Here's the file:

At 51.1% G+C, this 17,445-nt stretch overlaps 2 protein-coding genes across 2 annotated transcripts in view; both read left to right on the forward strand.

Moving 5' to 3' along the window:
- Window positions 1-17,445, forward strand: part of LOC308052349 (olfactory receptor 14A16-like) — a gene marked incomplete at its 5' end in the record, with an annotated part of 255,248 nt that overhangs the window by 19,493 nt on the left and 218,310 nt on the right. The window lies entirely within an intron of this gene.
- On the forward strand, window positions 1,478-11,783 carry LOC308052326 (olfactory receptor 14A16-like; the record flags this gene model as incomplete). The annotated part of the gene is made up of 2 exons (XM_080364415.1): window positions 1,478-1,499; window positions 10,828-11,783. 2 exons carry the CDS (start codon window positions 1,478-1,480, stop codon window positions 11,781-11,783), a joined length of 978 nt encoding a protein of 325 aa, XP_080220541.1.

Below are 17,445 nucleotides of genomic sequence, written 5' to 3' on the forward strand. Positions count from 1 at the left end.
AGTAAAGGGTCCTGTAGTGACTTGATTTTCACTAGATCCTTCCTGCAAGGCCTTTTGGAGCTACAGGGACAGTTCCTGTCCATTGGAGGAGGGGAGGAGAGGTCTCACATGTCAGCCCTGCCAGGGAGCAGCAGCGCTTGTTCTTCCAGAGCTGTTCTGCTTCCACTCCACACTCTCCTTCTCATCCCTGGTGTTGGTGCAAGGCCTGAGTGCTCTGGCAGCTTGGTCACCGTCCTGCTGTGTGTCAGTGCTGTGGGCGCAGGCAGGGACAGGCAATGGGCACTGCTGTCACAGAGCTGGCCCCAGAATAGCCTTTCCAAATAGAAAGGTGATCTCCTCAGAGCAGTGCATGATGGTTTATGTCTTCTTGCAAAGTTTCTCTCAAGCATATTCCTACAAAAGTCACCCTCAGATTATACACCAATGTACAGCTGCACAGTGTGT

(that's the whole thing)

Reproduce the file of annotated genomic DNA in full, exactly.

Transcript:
At 51.1% G+C, this 17,445-nt stretch overlaps 2 protein-coding genes across 2 annotated transcripts in view; both read left to right on the forward strand.

Moving 5' to 3' along the window:
- Window positions 1-17,445, forward strand: part of LOC308052349 (olfactory receptor 14A16-like) — a gene marked incomplete at its 5' end in the record, with an annotated part of 255,248 nt that overhangs the window by 19,493 nt on the left and 218,310 nt on the right. The window lies entirely within an intron of this gene.
- On the forward strand, window positions 1,478-11,783 carry LOC308052326 (olfactory receptor 14A16-like; the record flags this gene model as incomplete). The annotated part of the gene is made up of 2 exons (XM_080364415.1): window positions 1,478-1,499; window positions 10,828-11,783. 2 exons carry the CDS (start codon window positions 1,478-1,480, stop codon window positions 11,781-11,783), a joined length of 978 nt encoding a protein of 325 aa, XP_080220541.1.

Below are 17,445 nucleotides of genomic sequence, written 5' to 3' on the forward strand. Positions count from 1 at the left end.
AGTAAAGGGTCCTGTAGTGACTTGATTTTCACTAGATCCTTCCTGCAAGGCCTTTTGGAGCTACAGGGACAGTTCCTGTCCATTGGAGGAGGGGAGGAGAGGTCTCACATGTCAGCCCTGCCAGGGAGCAGCAGCGCTTGTTCTTCCAGAGCTGTTCTGCTTCCACTCCACACTCTCCTTCTCATCCCTGGTGTTGGTGCAAGGCCTGAGTGCTCTGGCAGCTTGGTCACCGTCCTGCTGTGTGTCAGTGCTGTGGGCGCAGGCAGGGACAGGCAATGGGCACTGCTGTCACAGAGCTGGCCCCAGAATAGCCTTTCCAAATAGAAAGGTGATCTCCTCAGAGCAGTGCATGATGGTTTATGTCTTCTTGCAAAGTTTCTCTCAAGCATATTCCTACAAAAGTCACCCTCAGATTATACACCAATGTACAGCTGCACAGTGTGT